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1. the wearing away of the land surface by rain, running water, wind, ice, gravity, or other natural or anthropogenic agents, including such processes as gravitational creep and tillage 2. the detachment and movement of soil or rock fragments by water, wind, ice, or gravity; kinds of erosion include the following:

accelerated erosion erosion much more rapid than normal, natural, or geologic erosion, primarily as a result of the influence of human activities or, in some cases, of other animals or natural catastrophes that expose bare surfaces, e.g., fires

geologic erosion the normal or natural erosion caused by geologic processes acting over long geologic periods and resulting in the wearing away of mountains, the building up of floodplains, coastal plains, etc. —also natural erosion

gully erosion the removal of soil by water running in narrow channels, which may be eroded to depths ranging from 1 to 2 ft (0.30 to 0.61 m) to as much as 75 to 100 ft (22.86 to 30.48 m)

rill erosion the removal of soil by numerous small channels only several inches deep —note rills occur mainly on recently cultivated soils or recent cuts and fills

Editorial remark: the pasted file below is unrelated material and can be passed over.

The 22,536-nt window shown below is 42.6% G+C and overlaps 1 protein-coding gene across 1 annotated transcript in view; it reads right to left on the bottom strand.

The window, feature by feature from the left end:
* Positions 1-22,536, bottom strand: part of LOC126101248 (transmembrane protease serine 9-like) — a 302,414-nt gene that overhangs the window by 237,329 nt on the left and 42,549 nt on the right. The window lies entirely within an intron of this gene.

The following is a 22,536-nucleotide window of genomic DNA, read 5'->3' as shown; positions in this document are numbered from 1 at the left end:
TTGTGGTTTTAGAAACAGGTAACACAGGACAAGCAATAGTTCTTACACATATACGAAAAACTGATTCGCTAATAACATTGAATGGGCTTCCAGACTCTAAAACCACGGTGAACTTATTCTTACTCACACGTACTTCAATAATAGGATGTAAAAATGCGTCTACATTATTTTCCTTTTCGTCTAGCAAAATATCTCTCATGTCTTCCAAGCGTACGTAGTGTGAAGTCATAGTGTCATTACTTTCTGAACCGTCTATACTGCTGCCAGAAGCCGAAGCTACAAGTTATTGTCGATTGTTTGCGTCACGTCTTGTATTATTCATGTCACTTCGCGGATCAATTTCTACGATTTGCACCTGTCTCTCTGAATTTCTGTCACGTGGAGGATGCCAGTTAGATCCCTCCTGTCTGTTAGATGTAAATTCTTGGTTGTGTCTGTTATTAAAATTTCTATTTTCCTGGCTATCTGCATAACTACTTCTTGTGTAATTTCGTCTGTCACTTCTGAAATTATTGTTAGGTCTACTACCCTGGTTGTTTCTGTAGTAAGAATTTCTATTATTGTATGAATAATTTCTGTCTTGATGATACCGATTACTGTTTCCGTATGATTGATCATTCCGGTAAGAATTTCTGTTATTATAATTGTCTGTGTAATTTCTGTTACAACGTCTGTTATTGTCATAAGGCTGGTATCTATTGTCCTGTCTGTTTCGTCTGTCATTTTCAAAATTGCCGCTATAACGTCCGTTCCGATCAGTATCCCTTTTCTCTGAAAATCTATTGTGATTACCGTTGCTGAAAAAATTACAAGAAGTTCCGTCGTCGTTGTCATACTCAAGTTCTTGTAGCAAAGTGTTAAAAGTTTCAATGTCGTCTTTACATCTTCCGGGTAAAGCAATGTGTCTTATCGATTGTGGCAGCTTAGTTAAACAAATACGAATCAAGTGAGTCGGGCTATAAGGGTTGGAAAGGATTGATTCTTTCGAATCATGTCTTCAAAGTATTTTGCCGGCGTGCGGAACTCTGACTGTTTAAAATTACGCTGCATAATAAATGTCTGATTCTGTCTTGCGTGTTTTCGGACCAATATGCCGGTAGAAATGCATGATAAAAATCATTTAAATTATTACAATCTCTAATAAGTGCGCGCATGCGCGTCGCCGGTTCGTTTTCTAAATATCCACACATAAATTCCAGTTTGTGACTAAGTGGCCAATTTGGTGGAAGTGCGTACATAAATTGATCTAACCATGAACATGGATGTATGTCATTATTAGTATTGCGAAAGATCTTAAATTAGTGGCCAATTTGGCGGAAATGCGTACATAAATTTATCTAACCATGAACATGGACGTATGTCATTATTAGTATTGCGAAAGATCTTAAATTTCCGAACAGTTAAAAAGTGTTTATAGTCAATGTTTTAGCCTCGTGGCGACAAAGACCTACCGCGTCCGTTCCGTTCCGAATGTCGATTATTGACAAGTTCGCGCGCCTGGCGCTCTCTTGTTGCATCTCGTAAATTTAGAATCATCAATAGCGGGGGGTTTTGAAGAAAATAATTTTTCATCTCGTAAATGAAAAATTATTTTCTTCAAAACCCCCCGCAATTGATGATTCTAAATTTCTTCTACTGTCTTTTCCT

sheet erosion the movement of a thin, fairly homogeneous layer of soil material by surface runoff water —note sheet erosion may be imperceptible, particularly when caused by wind, or else evidenced by numerous fine rills

slip erosion a sliding downhill of the mantle rock —note the large-scale, spectacular form of slip erosion is a landslide

splash erosion the splattering of small soil particles caused by the impact of raindrops on wet soils —note the loosened and spattered particles may or may not be subsequently removed by surface runoff

streambank erosion the scouring of material and the cutting of channel banks by running water

streambed erosion the scouring of material and cutting of channel beds by running water This definition last updated 10/26/2008